A Healthy Darren McFadden Could Be the Oakland Raiders' Biggest Offensive Change

Alan WuContributor IMay 21, 2009

KANSAS CITY, MO - SEPTEMBER 14:  Darren McFadden #20 of the Oakland Raiders carries the ball as Jon McGraw #47 of the Kansas City Chiefs defends during the first half fo the game on September 14, 2008 at Arrowhead Stadium in Kansas City, Missouri.  (Photo by Jamie Squire/Getty Images)

JaMarcus Russell and Darrius Heyward-Bey have dominated the offseason headlines much in the way the Oakland Raiders hope they will eventually dominate defenses. But it could be the first round pick taken between Russell and Heyward-Bey that gives Oakland the edge in 2009.


Darren McFadden is set to show the world the kind of production he only managed in spurts last year while battling injuries. With a custom shoe to protect his toe, having McFadden healthy could be the most significant change in the Raiders' play calling.

The objective is simple: Get McFadden running on the edges.

The vast majority of his big plays in 2008 were from runs off tackle, pitches, screens, and swing patterns. His dominating performance in Week Two against Kansas City was a tantalizing glimpse of his potential before his injury held him back the rest of the year.  But it was getting McFadden to the outside that led to his breakout game.

* His 50-yard run down the left side was a spread shotgun look to get him in space between the left guard and tackle with Zach Miller downfield in the second level. (For now, ignore his inexplicable ramrod straight running in the open field that got him caught; he'll learn from that mistake.)

* He finished off the drive on a sweep to the right side with that diving reach into the end zone for his first career touchdown.

McFadden brings the knockout punch to the running back trio behind Russell. If Russell is to succeed and grow as a quarterback, it will be heavily dependent on the running game taking the pressure off him.

Pounding the ball with Justin Fargas and Michael Bush will be an essential part of that plan.

But Tom Cable will have to adjust his play calling to focus on utilizing McFadden's talents in space. If McFadden gets even one step on defenders, he is always capable of breaking out a big play. Once McFadden strings together a couple plays, then the play-action passing game opens up for Russell to fire his cannon arm.

That's when Cable can call on Heyward-Bey to breeze by the secondary for that deep pass down the field.

So before the dreams of Russell to Heyward-Bey start to take over, don't forget that there's a home run in the backfield, too. Especially with his experience, however limited, McFadden is ready to contribute right now. There is no waiting needed for him to live up to his potential.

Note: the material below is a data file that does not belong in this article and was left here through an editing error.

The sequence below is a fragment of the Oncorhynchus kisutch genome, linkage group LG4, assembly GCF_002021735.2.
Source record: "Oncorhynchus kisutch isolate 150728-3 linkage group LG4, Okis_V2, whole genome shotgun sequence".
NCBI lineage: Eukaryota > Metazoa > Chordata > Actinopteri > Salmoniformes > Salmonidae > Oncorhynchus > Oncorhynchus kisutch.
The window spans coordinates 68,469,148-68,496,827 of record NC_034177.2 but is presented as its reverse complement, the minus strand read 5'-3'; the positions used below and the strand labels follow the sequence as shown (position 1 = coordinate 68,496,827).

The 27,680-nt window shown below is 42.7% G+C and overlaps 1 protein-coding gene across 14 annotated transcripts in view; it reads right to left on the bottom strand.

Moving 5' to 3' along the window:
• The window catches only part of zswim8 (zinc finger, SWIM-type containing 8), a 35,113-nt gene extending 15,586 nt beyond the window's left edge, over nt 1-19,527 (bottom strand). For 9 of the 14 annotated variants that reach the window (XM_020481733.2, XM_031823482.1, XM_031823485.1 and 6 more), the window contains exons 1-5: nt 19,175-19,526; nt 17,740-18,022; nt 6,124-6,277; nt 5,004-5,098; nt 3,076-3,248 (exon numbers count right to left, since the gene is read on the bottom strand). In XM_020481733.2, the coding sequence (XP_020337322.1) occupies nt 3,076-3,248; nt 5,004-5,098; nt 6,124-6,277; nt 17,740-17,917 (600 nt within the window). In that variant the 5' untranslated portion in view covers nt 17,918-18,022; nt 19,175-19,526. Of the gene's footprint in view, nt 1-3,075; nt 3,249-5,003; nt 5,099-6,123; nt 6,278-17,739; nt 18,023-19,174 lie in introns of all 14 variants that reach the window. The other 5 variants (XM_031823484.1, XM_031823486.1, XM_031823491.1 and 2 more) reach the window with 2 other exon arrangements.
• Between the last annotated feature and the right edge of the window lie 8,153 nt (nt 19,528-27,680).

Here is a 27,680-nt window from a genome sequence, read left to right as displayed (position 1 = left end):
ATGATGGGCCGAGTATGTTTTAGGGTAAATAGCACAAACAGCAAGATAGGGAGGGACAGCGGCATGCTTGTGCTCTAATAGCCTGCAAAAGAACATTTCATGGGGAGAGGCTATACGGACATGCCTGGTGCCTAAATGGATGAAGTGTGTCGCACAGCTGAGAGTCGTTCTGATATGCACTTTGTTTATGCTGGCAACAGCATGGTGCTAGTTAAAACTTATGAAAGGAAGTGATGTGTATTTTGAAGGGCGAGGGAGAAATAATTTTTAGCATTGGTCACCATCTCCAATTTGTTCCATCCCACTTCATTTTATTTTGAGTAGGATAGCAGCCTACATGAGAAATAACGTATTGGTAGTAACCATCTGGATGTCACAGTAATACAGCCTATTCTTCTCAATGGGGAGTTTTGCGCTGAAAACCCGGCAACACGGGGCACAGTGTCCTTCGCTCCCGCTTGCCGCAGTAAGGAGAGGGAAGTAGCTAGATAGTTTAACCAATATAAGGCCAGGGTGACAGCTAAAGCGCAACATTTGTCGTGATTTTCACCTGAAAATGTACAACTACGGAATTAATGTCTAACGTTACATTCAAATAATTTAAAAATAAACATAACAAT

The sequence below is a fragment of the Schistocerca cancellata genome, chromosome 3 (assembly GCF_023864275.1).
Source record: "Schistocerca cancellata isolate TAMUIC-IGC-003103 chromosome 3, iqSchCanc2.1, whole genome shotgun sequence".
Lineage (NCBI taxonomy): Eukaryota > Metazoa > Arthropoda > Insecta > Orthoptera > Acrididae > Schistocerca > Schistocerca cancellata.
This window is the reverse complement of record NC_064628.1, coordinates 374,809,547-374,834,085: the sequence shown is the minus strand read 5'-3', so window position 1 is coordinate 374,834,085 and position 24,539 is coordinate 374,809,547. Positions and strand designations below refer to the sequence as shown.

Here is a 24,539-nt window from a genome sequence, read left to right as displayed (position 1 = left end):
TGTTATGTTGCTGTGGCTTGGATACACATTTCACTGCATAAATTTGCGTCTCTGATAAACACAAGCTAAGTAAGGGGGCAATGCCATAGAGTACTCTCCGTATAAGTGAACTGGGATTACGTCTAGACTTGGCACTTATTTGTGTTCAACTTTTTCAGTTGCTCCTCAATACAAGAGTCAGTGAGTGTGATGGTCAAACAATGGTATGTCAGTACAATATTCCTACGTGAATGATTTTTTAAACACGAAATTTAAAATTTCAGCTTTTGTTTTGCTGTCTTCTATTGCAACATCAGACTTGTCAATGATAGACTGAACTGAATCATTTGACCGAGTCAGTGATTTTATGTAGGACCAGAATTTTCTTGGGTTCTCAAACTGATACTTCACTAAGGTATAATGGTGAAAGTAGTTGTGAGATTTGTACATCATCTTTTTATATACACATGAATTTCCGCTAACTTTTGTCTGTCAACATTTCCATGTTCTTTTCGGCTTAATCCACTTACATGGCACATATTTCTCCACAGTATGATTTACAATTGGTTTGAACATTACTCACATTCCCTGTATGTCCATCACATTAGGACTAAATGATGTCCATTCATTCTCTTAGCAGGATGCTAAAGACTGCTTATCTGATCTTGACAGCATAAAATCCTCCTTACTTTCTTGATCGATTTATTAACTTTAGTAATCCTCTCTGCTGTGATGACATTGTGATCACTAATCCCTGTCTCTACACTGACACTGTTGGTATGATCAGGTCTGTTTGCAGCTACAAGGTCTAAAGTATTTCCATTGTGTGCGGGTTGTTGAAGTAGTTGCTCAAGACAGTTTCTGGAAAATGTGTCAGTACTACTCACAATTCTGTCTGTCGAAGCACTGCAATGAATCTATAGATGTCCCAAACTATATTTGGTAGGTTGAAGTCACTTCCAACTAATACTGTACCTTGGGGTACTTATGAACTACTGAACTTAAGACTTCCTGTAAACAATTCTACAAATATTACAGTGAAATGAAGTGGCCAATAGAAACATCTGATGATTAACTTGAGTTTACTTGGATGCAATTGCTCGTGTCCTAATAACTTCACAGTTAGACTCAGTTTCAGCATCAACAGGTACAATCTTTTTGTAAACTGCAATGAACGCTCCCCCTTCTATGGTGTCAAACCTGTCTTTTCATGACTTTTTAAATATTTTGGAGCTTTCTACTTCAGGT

One obstacle in this plan is the consistency of the offensive line. The run blocking has generally been solid in the zone blocking scheme, but the line will have to do a better job at the second level to really spring McFadden free.

However, there's a new, but old, bodyguard in town to help.

Raider Nation should be ecstatic that Lorenzo Neal is now blocking for them instead of against them. Neal has lived up to the nature of his fullback position and is playing up the selfless role of being a mentor and leader. But his lead blocking ability will be just as valuable as his locker room presence. Even at 38 years old, he almost helped Le'Ron McClain get to 1,000 yards in Baltimore.

Imagine what McFadden, Fargas, and Bush could do.

Neal can be that extra blocker to hit the closing linebacker or safety to make sure McFadden can only see the end zone as he runs up the sideline. Go back to McFadden's touchdown against the Chiefs in Week Two on that sweep. If you watch the replay, you can see that RT Cornell Green and FB Justin Griffith failed to even touch a defender while blocking.

Neal is savvy enough to get that one block and allow McFadden to get in the end zone without needing to dive and stretch out for the pylon.

Not to be overlooked is Neal's impact in the play-action game if the Raiders can get McFadden going. Neal can hold up defenders in the pocket to give Russell that extra second to pass that he hasn't had. Of course, it will still come down to Russell improving his accuracy and making the throws, but he'll need every extra bit of help he can get.

So Tom Cable, if there's anything you can actually learn from Lane Kiffin, it's his plan for Darren McFadden. Kiffin originally planned to swing McFadden outside and have him catching passes all along. But he was out of town before he could use that plan with a healthy McFadden, and Cable must capitalize on this chance to follow through.

Even though there's technically nothing new about trying to use McFadden, it could be just the change needed to jump-start the offense.


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